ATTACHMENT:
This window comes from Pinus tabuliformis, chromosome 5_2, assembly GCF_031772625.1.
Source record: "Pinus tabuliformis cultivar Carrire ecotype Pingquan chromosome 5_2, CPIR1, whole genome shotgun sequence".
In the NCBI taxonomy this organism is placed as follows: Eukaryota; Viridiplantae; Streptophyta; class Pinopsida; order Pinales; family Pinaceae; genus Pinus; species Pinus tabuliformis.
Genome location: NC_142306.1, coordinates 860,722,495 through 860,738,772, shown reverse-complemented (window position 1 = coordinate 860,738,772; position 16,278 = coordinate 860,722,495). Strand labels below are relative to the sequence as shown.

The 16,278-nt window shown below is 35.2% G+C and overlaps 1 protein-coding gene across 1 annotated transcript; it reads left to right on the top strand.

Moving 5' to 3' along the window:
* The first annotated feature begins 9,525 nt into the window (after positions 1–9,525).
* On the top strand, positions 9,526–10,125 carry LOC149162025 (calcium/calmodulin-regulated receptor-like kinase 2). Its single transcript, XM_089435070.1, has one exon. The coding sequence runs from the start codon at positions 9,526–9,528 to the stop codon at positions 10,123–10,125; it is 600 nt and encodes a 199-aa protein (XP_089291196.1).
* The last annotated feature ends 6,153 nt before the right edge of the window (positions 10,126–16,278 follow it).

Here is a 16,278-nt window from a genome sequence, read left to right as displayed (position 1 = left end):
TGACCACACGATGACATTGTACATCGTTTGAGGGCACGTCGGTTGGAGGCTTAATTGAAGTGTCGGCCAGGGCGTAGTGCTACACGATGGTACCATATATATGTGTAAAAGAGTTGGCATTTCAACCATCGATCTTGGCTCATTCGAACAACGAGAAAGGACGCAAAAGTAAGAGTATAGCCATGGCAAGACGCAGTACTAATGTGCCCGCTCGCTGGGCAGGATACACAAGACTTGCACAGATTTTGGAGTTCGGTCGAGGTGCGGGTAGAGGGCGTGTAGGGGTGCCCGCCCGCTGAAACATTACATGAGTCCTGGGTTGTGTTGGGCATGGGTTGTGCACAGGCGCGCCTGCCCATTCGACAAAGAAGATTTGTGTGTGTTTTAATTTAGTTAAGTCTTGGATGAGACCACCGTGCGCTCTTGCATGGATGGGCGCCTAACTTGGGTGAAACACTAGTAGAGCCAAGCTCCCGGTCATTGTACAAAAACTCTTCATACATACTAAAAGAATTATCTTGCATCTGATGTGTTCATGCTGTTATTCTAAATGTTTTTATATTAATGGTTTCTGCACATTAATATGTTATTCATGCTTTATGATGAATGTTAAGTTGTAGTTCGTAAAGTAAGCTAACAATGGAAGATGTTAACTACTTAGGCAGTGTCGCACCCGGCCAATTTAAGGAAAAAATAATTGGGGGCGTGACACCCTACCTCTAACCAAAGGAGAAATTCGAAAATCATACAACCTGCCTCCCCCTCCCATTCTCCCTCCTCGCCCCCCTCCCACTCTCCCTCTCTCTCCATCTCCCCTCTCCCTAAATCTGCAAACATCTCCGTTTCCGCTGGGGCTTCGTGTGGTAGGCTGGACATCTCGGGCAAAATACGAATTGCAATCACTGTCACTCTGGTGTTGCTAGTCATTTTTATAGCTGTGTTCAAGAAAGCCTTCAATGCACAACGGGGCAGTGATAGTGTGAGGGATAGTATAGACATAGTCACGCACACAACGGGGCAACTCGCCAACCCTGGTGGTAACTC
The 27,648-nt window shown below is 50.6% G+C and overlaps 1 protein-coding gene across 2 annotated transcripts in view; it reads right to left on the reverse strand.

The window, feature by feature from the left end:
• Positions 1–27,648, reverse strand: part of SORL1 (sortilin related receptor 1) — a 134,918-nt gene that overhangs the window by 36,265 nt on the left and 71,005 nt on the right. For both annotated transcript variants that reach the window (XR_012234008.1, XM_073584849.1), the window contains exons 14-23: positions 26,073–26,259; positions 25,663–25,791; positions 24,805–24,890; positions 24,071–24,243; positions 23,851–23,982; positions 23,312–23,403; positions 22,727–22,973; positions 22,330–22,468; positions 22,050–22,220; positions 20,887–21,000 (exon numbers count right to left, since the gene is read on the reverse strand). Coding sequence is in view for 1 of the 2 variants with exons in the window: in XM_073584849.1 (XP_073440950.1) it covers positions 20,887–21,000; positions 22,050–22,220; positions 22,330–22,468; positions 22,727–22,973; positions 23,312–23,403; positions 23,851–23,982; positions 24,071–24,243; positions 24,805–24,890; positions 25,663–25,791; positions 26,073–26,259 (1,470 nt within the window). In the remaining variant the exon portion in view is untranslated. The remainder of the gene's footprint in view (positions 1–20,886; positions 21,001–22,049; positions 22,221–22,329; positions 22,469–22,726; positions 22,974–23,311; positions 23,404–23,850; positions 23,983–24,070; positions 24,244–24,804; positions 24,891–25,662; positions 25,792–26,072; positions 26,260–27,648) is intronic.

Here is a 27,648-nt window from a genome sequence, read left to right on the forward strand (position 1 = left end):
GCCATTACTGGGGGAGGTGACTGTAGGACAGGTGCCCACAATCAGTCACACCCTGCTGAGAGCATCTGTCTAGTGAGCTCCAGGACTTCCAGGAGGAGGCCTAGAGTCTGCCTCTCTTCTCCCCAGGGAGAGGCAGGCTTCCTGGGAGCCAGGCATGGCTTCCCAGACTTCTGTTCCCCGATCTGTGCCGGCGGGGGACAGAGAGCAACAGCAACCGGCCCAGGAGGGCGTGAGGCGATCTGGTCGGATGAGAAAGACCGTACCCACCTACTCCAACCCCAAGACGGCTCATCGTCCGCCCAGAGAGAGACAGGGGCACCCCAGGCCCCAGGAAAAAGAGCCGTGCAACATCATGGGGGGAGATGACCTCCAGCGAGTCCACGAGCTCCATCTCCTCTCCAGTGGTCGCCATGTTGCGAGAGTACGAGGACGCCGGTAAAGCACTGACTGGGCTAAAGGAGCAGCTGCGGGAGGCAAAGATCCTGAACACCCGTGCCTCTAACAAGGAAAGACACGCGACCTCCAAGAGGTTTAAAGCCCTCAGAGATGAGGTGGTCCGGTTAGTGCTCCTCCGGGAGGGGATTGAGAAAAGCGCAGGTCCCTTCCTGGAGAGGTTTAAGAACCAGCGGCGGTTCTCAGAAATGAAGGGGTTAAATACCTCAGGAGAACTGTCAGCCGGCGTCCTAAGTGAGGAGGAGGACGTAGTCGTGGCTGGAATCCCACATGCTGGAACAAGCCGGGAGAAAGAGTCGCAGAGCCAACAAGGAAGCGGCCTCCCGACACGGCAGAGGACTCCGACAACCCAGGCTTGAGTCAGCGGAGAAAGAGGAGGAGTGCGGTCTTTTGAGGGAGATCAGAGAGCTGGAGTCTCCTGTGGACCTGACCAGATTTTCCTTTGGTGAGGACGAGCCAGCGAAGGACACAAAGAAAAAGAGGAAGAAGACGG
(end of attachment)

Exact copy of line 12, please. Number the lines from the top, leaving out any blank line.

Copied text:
The 27,648-nt window shown below is 50.6% G+C and overlaps 1 protein-coding gene across 2 annotated transcripts in view; it reads right to left on the reverse strand.